Have you been wondering why so many data warehousing projects fail? It's the people! The main cause of data warehouse failures is "people problems." With the capabilities of technology today, it becomes easy to rely too heavily on tools and forget about the people who are critical to the project's success. This is a costly oversight, since the team will decide the fate of the project.

Data warehouse project failures rarely stem from technical issues. Reasons for failure usually include things such as scope creep, uncertainty and/or fear stemming from a lack of understanding, little or no buy- in from management and users, poor leadership, the lack of knowledge transfer and other management and leadership factors.

Many organizations begin ­ and often times finish ­ a data warehouse project without effectively planning or setting goals and objectives. The actual construction of a warehouse is only one piece of the puzzle. Along the way, there are pieces (such as people and communication issues) that are just as critical, if not more critical, to the success of the project. These other pieces are commonly referred to as change enablement. Change enablement is a framework which, when properly implemented, will allow the organization to grow and learn with the project. The key to enabling change within any organization is developing awareness and understanding, gaining acceptance and commitment, and continuous project administration and leadership support. Each element is critical to the warehouse's success.

Management must guide and support the project from beginning to end. Almost all data warehouse failures can be linked to poor management and leadership. The scope and goals of the project must be set early and adhered to throughout the life of the project. Fluctuation of objectives and scope, commonly referred to as scope creep, results in confusion for project team members and, more importantly, users. Without the commitment and understanding of the warehouse users, the project is in danger of failing. The project sponsor and manager must support and guide the project while focusing on specific areas of change along the way.

Leadership is just as important throughout, but this role is particularly important in the early stages of the project. Some changes in scope might be necessary; these changes must be made with careful forethought and communication to the user community. All members of the organization need to be aware of the changes taking place and understand why they are occurring. If employees have questions or are unsure of the changes taking place, leadership can have a tremendous effect on their attitude. Therefore, project leaders must effectively educate the user community and support the project. Without the employees support, the project cannot be a success. It is the project leadership's responsibility to create excitement and encourage education in all employees.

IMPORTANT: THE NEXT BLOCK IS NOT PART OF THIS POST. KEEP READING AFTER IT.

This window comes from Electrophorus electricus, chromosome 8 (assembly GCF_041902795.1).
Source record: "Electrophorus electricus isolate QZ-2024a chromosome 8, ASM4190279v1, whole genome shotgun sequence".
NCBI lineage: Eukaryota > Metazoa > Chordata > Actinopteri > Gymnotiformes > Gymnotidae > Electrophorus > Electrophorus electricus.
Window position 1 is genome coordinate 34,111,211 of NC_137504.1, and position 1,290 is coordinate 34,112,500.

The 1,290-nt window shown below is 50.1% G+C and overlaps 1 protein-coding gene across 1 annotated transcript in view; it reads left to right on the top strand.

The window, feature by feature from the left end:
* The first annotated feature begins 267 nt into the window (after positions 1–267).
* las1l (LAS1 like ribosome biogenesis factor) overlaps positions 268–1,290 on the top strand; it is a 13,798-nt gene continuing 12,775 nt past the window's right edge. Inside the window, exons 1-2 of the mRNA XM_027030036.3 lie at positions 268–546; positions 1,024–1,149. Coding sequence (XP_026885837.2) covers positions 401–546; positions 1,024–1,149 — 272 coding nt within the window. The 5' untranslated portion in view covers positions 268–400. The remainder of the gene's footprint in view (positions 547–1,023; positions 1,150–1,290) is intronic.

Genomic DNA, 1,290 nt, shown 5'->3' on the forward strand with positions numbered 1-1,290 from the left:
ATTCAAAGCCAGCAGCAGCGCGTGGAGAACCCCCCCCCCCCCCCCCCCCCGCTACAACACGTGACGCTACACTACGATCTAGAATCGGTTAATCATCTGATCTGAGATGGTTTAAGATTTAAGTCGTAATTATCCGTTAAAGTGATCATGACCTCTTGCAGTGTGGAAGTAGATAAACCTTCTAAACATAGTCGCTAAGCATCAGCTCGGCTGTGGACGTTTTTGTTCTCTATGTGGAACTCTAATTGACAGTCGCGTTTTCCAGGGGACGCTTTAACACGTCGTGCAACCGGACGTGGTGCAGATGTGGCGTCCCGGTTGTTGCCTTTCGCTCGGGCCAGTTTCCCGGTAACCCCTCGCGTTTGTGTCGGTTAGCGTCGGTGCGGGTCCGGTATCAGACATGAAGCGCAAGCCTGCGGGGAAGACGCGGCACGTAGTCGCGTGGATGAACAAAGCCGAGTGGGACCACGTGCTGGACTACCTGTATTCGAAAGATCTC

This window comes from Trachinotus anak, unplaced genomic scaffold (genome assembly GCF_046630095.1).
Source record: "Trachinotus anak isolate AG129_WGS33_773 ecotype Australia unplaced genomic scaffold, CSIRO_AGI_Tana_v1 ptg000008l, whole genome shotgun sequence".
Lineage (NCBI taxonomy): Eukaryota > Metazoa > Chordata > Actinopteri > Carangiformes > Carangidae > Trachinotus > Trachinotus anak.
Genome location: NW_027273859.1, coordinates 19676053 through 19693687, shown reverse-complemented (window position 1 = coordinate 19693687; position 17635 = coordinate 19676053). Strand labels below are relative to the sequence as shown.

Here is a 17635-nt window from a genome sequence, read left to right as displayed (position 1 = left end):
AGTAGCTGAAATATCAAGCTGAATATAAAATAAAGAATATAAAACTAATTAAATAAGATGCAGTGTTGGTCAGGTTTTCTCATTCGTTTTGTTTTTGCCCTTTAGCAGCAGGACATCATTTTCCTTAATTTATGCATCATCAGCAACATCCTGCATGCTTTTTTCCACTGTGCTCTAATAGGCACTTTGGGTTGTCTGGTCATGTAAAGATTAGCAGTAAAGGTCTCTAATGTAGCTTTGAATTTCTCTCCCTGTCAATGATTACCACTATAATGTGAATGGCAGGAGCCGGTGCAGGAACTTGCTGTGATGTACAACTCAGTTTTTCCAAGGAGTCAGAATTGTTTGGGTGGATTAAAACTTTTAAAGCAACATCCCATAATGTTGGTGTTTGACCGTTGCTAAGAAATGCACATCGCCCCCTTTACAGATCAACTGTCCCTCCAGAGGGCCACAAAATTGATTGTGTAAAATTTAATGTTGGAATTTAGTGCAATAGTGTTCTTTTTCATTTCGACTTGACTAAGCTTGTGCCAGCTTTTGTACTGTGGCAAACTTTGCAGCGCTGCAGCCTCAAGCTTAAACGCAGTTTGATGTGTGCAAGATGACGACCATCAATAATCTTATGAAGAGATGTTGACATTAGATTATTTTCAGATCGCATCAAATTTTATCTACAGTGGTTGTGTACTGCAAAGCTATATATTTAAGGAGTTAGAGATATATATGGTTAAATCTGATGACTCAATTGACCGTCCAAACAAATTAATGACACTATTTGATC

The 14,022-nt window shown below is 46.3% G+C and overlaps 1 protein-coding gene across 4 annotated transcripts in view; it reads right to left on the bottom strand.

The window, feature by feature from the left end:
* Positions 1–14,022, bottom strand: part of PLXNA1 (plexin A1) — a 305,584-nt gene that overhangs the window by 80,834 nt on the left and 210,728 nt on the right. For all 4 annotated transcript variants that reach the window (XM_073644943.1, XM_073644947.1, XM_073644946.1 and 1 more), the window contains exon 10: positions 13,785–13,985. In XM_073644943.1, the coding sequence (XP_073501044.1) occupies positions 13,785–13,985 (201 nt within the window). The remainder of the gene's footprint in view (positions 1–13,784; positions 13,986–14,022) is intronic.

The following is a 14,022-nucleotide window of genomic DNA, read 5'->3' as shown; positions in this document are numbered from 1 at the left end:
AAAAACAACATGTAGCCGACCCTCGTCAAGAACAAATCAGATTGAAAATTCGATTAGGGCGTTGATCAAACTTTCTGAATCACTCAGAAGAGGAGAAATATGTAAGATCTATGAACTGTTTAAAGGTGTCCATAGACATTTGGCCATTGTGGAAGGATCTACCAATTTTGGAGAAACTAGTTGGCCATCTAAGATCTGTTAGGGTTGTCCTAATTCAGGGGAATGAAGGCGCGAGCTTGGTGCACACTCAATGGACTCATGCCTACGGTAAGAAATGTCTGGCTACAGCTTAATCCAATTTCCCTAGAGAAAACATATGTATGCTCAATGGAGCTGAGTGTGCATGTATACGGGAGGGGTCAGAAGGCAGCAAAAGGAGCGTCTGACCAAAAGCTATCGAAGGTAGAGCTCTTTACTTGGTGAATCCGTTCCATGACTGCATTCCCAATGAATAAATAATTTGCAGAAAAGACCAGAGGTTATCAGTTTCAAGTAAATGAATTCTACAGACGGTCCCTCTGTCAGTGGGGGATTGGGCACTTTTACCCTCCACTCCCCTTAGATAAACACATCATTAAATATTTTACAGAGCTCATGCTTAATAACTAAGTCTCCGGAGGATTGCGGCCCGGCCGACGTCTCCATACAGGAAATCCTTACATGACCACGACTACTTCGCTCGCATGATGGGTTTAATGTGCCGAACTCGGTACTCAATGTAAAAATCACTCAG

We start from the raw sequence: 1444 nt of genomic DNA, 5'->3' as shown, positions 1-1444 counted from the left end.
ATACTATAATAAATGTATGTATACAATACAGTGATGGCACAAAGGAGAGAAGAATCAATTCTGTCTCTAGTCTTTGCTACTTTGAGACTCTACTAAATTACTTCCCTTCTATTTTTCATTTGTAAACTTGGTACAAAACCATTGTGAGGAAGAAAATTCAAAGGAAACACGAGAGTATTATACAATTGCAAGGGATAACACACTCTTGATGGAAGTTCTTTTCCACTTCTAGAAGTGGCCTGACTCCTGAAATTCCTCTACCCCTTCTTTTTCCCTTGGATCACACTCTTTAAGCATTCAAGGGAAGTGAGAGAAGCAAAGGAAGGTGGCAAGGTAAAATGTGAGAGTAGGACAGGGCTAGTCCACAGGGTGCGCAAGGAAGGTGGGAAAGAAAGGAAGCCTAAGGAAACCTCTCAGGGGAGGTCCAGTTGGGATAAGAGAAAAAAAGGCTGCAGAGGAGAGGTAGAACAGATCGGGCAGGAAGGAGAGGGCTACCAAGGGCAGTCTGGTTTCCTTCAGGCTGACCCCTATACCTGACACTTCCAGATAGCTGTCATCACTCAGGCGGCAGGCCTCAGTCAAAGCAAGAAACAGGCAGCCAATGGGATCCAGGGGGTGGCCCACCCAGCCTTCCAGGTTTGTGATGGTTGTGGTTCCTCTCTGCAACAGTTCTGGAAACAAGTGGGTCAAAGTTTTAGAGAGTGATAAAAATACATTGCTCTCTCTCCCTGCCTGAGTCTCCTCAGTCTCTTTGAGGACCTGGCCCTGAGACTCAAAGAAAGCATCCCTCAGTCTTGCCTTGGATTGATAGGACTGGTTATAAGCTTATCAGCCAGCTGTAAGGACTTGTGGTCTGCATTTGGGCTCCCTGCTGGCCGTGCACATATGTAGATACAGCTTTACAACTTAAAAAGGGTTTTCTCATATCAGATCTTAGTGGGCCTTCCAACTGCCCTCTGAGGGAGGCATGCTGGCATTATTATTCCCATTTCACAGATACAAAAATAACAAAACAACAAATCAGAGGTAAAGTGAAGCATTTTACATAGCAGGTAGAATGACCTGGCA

Before, during and after development of the warehouse begins, the organization must be informed as to what changes the warehouse will bring and how these changes will affect each and every person. Without ensuring that users and project team members fully understand the impact of the warehouse, the organization will be confused and even threatened by the dramatic changes that might occur in their work environment. The project team can educate the organization through learning lunches, educational meetings and continuous communication. Education is only the first stage in gaining buy-in and acceptance ­ two more factors that often lead to project failure.

As the project progresses, acceptance from the organization becomes increasingly important. If the organization expresses a lack of confidence, it can spread like a disease and infect the entire organization. Members of the organization must understand the project's goals and objectives and believe that they are going to benefit from the changes implemented. There must be a mutual commitment between users, project team members and executive-level sponsors. The team can construct the best warehouse and believe in its capabilities; but without properly training and educating users, the tools are useless. The organization must be able to support and use the system independently. The organization must also be committed to working through any problems that arise. Through the iterative process, users will be able to enhance the tools to better serve their needs. The technology is capable, but the users must know how to manipulate the system.

By addressing people and communication issues at the outset of the project and continuing to monitor them throughout, data warehouse projects will succeed. Ignoring the people issues ­ communication, awareness, buy-in and acceptance, commitment, training, knowledge transfer ­ inevitably leads to project setbacks. The technology will not fail the team, but the team might fail the technology. Enabling the organization to change enables data warehouse success.

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